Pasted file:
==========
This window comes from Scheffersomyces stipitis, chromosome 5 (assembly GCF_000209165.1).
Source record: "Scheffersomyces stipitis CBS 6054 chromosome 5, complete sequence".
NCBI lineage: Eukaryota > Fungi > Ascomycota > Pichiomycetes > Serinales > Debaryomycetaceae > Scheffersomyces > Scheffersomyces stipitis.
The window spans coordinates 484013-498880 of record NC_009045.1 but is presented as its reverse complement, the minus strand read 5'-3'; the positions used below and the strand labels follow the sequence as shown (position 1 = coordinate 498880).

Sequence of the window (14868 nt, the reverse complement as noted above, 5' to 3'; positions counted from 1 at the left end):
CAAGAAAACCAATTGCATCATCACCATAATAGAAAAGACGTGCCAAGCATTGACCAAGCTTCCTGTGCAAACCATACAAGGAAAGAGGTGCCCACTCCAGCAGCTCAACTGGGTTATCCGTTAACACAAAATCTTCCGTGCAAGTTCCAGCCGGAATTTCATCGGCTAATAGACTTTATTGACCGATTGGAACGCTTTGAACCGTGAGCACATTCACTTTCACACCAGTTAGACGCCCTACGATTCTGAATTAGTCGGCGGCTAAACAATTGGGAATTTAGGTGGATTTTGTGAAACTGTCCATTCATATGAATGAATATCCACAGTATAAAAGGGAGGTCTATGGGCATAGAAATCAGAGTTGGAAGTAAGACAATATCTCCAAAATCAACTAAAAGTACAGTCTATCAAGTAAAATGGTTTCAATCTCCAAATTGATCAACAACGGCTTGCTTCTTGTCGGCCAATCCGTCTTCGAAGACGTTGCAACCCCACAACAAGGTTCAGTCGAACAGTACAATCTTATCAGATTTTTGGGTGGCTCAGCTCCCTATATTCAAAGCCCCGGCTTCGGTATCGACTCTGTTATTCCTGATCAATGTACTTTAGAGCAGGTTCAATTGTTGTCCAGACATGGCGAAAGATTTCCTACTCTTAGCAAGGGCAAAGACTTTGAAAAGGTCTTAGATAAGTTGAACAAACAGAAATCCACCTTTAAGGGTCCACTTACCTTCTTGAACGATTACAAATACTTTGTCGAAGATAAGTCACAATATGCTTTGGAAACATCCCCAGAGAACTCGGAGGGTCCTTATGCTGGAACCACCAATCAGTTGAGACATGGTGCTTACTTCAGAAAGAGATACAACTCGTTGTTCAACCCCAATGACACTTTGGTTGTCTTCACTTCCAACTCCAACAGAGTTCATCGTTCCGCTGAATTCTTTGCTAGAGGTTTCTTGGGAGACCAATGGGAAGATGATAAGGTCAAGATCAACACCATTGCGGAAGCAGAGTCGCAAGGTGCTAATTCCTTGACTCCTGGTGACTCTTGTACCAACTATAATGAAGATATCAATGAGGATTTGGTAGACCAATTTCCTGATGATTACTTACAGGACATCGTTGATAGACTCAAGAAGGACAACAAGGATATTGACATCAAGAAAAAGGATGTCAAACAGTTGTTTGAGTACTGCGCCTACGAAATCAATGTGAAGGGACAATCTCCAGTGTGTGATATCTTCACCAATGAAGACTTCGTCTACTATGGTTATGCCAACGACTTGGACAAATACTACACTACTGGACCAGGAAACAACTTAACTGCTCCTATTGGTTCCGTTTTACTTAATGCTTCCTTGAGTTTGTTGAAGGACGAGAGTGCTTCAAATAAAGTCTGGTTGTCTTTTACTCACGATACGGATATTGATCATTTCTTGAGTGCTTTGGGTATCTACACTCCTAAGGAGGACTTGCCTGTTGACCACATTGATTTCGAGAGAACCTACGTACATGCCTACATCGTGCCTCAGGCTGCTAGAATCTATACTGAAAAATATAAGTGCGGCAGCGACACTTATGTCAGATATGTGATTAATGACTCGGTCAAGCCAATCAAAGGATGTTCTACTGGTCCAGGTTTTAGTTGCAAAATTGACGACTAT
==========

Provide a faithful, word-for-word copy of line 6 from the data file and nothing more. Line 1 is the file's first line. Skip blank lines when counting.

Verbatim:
CAAGAAAACCAATTGCATCATCACCATAATAGAAAAGACGTGCCAAGCATTGACCAAGCTTCCTGTGCAAACCATACAAGGAAAGAGGTGCCCACTCCAGCAGCTCAACTGGGTTATCCGTTAACACAAAATCTTCCGTGCAAGTTCCAGCCGGAATTTCATCGGCTAATAGACTTTATTGACCGATTGGAACGCTTTGAACCGTGAGCACATTCACTTTCACACCAGTTAGACGCCCTACGATTCTGAATTAGTCGGCGGCTAAACAATTGGGAATTTAGGTGGATTTTGTGAAACTGTCCATTCATATGAATGAATATCCACAGTATAAAAGGGAGGTCTATGGGCATAGAAATCAGAGTTGGAAGTAAGACAATATCTCCAAAATCAACTAAAAGTACAGTCTATCAAGTAAAATGGTTTCAATCTCCAAATTGATCAACAACGGCTTGCTTCTTGTCGGCCAATCCGTCTTCGAAGACGTTGCAACCCCACAACAAGGTTCAGTCGAACAGTACAATCTTATCAGATTTTTGGGTGGCTCAGCTCCCTATATTCAAAGCCCCGGCTTCGGTATCGACTCTGTTATTCCTGATCAATGTACTTTAGAGCAGGTTCAATTGTTGTCCAGACATGGCGAAAGATTTCCTACTCTTAGCAAGGGCAAAGACTTTGAAAAGGTCTTAGATAAGTTGAACAAACAGAAATCCACCTTTAAGGGTCCACTTACCTTCTTGAACGATTACAAATACTTTGTCGAAGATAAGTCACAATATGCTTTGGAAACATCCCCAGAGAACTCGGAGGGTCCTTATGCTGGAACCACCAATCAGTTGAGACATGGTGCTTACTTCAGAAAGAGATACAACTCGTTGTTCAACCCCAATGACACTTTGGTTGTCTTCACTTCCAACTCCAACAGAGTTCATCGTTCCGCTGAATTCTTTGCTAGAGGTTTCTTGGGAGACCAATGGGAAGATGATAAGGTCAAGATCAACACCATTGCGGAAGCAGAGTCGCAAGGTGCTAATTCCTTGACTCCTGGTGACTCTTGTACCAACTATAATGAAGATATCAATGAGGATTTGGTAGACCAATTTCCTGATGATTACTTACAGGACATCGTTGATAGACTCAAGAAGGACAACAAGGATATTGACATCAAGAAAAAGGATGTCAAACAGTTGTTTGAGTACTGCGCCTACGAAATCAATGTGAAGGGACAATCTCCAGTGTGTGATATCTTCACCAATGAAGACTTCGTCTACTATGGTTATGCCAACGACTTGGACAAATACTACACTACTGGACCAGGAAACAACTTAACTGCTCCTATTGGTTCCGTTTTACTTAATGCTTCCTTGAGTTTGTTGAAGGACGAGAGTGCTTCAAATAAAGTCTGGTTGTCTTTTACTCACGATACGGATATTGATCATTTCTTGAGTGCTTTGGGTATCTACACTCCTAAGGAGGACTTGCCTGTTGACCACATTGATTTCGAGAGAACCTACGTACATGCCTACATCGTGCCTCAGGCTGCTAGAATCTATACTGAAAAATATAAGTGCGGCAGCGACACTTATGTCAGATATGTGATTAATGACTCGGTCAAGCCAATCAAAGGATGTTCTACTGGTCCAGGTTTTAGTTGCAAAATTGACGACTAT